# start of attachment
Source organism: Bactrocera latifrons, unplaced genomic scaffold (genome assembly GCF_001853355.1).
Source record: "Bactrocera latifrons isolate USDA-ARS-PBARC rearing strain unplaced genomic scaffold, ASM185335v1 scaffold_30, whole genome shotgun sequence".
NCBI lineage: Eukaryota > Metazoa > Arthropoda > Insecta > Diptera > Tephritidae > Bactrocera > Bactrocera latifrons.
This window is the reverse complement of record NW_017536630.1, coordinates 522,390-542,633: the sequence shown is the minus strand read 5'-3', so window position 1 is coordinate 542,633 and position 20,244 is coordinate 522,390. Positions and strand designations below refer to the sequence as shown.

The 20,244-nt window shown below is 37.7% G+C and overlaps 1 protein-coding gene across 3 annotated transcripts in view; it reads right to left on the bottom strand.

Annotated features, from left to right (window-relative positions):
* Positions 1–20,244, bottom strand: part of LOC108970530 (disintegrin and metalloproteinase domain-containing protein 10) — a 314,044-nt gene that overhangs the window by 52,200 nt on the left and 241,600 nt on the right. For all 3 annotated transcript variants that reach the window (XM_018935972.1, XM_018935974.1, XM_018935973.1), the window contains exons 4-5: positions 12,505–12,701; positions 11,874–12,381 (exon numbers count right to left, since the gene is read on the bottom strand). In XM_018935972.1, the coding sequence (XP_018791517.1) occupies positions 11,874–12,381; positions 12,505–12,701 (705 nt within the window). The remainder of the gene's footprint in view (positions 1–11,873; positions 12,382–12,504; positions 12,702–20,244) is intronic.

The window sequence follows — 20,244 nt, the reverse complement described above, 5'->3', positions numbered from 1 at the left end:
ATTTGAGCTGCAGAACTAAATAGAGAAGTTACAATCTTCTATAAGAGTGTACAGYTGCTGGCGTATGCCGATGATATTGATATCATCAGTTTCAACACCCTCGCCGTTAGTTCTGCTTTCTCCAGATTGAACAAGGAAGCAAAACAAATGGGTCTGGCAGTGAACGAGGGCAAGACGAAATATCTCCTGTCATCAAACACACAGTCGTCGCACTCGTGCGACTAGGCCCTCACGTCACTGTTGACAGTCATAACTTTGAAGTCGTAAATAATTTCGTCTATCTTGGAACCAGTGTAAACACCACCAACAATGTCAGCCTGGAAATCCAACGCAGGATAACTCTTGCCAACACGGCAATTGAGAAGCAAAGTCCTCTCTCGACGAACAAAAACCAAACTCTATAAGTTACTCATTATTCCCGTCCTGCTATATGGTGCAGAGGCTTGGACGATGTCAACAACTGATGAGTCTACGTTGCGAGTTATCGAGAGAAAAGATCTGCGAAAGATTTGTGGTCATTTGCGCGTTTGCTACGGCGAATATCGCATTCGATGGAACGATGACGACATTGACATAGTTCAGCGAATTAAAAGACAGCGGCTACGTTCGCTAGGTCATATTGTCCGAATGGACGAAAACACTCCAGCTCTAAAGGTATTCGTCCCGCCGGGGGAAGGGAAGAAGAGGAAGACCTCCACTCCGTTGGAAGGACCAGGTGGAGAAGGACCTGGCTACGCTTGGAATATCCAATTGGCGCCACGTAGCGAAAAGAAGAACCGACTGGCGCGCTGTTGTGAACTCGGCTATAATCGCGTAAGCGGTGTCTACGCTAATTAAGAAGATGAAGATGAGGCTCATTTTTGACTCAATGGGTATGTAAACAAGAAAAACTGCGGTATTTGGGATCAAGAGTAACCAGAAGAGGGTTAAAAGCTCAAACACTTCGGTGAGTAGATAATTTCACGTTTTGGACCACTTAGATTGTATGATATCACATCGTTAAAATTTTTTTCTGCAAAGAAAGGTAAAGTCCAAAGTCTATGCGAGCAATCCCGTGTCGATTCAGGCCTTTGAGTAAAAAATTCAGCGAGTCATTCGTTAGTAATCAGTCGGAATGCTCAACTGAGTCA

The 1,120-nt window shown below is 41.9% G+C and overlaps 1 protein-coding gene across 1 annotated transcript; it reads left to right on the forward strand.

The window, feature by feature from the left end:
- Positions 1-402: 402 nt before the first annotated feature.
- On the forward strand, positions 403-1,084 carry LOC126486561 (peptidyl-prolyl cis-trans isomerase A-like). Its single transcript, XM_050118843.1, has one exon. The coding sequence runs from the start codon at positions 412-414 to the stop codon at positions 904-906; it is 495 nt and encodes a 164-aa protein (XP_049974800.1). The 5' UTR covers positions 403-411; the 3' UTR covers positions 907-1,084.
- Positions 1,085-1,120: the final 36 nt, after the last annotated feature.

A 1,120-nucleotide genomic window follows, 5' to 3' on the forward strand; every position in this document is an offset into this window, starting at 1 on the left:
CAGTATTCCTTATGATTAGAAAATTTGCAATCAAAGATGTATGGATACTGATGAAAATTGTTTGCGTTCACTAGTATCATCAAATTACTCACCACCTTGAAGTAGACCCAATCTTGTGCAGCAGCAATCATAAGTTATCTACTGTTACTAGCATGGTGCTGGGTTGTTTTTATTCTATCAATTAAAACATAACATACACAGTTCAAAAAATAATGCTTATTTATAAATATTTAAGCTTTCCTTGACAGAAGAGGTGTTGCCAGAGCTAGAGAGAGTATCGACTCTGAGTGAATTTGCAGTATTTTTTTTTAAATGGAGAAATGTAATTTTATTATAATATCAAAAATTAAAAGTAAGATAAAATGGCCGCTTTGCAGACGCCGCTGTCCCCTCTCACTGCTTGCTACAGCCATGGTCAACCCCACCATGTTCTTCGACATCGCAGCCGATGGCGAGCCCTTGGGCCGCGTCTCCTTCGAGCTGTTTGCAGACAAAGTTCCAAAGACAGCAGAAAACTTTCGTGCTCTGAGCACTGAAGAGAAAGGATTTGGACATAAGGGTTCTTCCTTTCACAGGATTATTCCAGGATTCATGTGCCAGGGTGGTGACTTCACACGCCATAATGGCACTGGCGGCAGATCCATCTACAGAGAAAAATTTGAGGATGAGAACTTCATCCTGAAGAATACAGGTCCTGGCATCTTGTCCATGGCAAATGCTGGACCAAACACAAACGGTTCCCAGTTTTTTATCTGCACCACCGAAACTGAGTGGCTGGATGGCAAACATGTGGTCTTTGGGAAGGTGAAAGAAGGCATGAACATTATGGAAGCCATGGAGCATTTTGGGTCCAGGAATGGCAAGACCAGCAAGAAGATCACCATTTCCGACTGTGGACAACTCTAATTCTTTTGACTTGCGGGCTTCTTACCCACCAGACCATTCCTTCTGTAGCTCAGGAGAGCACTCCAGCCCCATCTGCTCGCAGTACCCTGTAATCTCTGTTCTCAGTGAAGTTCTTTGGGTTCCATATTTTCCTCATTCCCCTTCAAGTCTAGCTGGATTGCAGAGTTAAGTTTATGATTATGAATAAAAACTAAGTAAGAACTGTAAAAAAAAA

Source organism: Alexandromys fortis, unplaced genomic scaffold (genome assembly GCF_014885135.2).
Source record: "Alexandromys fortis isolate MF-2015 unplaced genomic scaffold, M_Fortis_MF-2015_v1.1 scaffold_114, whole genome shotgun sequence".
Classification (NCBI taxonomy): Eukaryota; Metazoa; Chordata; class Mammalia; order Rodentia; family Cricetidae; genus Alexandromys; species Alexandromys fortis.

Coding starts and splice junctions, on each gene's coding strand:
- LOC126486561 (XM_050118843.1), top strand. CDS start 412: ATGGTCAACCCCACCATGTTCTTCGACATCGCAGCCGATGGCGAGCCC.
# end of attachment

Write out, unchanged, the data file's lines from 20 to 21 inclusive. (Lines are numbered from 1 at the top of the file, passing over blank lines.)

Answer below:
Coding starts and splice junctions, on each gene's coding strand:
- LOC126486561 (XM_050118843.1), top strand. CDS start 412: ATGGTCAACCCCACCATGTTCTTCGACATCGCAGCCGATGGCGAGCCC.